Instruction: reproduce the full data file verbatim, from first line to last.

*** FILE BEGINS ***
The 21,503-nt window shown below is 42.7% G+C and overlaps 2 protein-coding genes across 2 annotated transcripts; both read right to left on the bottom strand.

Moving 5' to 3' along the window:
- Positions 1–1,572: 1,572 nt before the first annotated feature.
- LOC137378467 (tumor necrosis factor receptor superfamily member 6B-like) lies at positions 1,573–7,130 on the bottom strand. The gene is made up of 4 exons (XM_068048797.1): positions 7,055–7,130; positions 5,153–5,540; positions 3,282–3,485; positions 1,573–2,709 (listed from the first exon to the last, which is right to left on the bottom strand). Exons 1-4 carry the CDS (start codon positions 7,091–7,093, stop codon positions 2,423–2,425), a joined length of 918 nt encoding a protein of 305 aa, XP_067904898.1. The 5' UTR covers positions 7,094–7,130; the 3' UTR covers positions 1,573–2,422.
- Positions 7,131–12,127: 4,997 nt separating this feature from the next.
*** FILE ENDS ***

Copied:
The 21,503-nt window shown below is 42.7% G+C and overlaps 2 protein-coding genes across 2 annotated transcripts; both read right to left on the bottom strand.

Moving 5' to 3' along the window:
- Positions 1–1,572: 1,572 nt before the first annotated feature.
- LOC137378467 (tumor necrosis factor receptor superfamily member 6B-like) lies at positions 1,573–7,130 on the bottom strand. The gene is made up of 4 exons (XM_068048797.1): positions 7,055–7,130; positions 5,153–5,540; positions 3,282–3,485; positions 1,573–2,709 (listed from the first exon to the last, which is right to left on the bottom strand). Exons 1-4 carry the CDS (start codon positions 7,091–7,093, stop codon positions 2,423–2,425), a joined length of 918 nt encoding a protein of 305 aa, XP_067904898.1. The 5' UTR covers positions 7,094–7,130; the 3' UTR covers positions 1,573–2,422.
- Positions 7,131–12,127: 4,997 nt separating this feature from the next.